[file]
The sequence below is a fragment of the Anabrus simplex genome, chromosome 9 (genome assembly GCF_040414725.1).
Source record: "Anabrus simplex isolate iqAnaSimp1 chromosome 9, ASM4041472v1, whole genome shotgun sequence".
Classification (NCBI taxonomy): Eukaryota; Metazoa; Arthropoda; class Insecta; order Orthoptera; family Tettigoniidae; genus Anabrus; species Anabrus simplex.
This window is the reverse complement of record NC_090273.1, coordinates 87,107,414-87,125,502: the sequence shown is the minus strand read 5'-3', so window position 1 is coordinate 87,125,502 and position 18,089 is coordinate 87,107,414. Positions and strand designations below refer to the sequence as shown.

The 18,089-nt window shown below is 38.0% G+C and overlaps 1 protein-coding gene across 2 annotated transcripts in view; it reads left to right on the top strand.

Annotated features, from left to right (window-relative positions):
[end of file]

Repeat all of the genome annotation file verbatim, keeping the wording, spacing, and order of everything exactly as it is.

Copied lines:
The sequence below is a fragment of the Anabrus simplex genome, chromosome 9 (genome assembly GCF_040414725.1).
Source record: "Anabrus simplex isolate iqAnaSimp1 chromosome 9, ASM4041472v1, whole genome shotgun sequence".
Classification (NCBI taxonomy): Eukaryota; Metazoa; Arthropoda; class Insecta; order Orthoptera; family Tettigoniidae; genus Anabrus; species Anabrus simplex.
This window is the reverse complement of record NC_090273.1, coordinates 87,107,414-87,125,502: the sequence shown is the minus strand read 5'-3', so window position 1 is coordinate 87,125,502 and position 18,089 is coordinate 87,107,414. Positions and strand designations below refer to the sequence as shown.

The 18,089-nt window shown below is 38.0% G+C and overlaps 1 protein-coding gene across 2 annotated transcripts in view; it reads left to right on the top strand.

Annotated features, from left to right (window-relative positions):